Motion To Dismiss Filed in Pro Music Rights’ Suit

Apple, Amazon, Google, Spotify, Digital Media Association, and others filed a motion to dismiss and memorandum in support of their motion on Friday in the District of Connecticut seeking for the complaint filed by Pro Music Rights to be dismissed in its entirety.

Pro Music Rights (PMR), a performance rights organization, licenses musical works so they can be performed publicly. PMR sued the music streaming services and entities representing broadcast radio and television stations for antitrust violations “by conspiring not to take licenses from PMR.” However, the defendants stated that PMR “allege[d] no facts suggesting more than Defendants’ separate, independent, and rational decisions not to buy what PMR is selling.” 

PMR claimed a “buyer conspiracy” against it exists among the defendants, but the motion and memorandum asserted that the company has not adequately supported this claim. PMR also alleged a monopsony claim against the defendants “based on the long, legally-rejected concept that a monopoly (or monopsony) can be ‘shared’ by a group of independent firms.”  The defendants asserted that the Pro Music Rights’ monopsonization claims should be dismissed “because the law rejects shared monopsonization as a theory.”

The lawsuit concerns rights in musical works, “the underlying notes and lyrics written by a songwriter – not the separate copyrights in sound recordings made from those works.” The defendants asserted that they often obtain blanket licenses from performance rights organizations for pieces that they expect will be played because of their popularity.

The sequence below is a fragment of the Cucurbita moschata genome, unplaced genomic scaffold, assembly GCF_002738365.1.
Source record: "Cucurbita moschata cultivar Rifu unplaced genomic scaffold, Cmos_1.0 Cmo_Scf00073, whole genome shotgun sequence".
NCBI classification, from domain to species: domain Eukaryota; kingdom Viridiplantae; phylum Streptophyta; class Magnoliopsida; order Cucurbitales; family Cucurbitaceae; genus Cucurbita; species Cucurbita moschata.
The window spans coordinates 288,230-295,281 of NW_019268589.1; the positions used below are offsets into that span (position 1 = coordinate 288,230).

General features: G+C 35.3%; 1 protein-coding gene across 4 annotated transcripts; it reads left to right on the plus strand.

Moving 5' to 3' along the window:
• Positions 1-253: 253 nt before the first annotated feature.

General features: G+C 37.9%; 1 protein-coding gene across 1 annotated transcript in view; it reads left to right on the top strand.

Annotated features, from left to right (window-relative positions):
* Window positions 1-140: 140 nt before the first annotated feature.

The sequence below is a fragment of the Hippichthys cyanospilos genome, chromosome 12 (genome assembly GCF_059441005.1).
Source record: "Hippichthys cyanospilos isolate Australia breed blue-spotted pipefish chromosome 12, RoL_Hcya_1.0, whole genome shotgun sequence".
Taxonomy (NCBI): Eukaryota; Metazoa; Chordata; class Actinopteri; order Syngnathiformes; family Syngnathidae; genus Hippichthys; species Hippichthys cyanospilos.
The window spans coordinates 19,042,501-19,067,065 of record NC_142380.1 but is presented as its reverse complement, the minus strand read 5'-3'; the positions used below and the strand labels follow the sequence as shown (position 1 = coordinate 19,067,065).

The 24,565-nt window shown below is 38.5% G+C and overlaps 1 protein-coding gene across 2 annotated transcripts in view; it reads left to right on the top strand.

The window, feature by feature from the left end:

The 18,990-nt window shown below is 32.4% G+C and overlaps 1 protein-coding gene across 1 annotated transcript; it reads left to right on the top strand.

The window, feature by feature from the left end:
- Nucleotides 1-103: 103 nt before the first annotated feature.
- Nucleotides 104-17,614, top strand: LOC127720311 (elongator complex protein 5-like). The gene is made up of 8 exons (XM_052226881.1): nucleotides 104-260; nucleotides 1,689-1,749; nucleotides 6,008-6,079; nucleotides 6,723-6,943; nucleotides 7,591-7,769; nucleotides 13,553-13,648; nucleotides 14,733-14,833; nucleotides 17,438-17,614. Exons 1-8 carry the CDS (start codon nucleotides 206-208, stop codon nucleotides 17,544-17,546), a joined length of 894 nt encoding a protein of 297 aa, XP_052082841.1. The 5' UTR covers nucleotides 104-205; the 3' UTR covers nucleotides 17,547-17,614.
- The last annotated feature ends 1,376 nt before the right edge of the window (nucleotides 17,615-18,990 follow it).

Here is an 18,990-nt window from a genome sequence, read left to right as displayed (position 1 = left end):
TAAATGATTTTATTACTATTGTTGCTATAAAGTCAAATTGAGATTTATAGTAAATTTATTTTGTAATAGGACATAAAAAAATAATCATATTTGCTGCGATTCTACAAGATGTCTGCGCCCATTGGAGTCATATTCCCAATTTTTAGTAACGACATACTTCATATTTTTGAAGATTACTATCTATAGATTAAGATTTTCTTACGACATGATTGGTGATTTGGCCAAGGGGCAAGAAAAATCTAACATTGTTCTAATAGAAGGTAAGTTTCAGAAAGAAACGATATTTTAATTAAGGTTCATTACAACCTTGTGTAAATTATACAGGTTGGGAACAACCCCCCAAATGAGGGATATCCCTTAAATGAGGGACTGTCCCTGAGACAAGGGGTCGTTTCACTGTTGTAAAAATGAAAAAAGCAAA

The defendants noted that while PMR might have about 7.4 percent of the United States’ public performance rights, these musical works are not popular and were thus not expected to be played.  For example, it only had one song that peaked at number 90 on the U.S. Billboard Hot 100; which the defendants alleged PMR does not actually have the rights to. Furthermore the defendants claimed that “[i]nstead of assembling a repertory that potential licensees might want, PMR has opted to pursue a different path – becoming a serial litigant.”

The defendants argued that the complaint should be dismissed because it does not plausibly allege any conspiracy under Section 1 of the Sherman Act and the “conspiracy allegations are purely conclusory.” Moreover, they alleged that the complaint does not claim “conscious parallelism” or the “plus factors” for the court to “reasonably infer the existence of an unlawful conspiracy.” The defendants claimed that this allegation is implausible and should be dismissed for failure to suggest conspiracy. They further claimed that Pro Music Rights’ allegations fail to state a claim under Connecticut law and that Pro Music Rights’ complaint should be dismissed.

The defendants are represented by Eimer Stahl LLP; Izard, Kindall & Raabe LLP; Wilson Sonsini Goodrich & Rosati P.C.; Greenburg Traurig, LLP; Mayer Brown LLP; Fletch, Heald & Hildreth, PLC; Fenwick & West LLP; Pullman & Comley, LLC; Davis Wright Tremaine LLP; Lewis Brisbois Bisgaard & Smith LLP; Wiggin and Dana LLP; and Quinn Emanuel Urquhart & Sullivan, LLP.

Pro Music Rights filed individual suits against the defendants, such as Amazon and Spotify towards the end of 2019.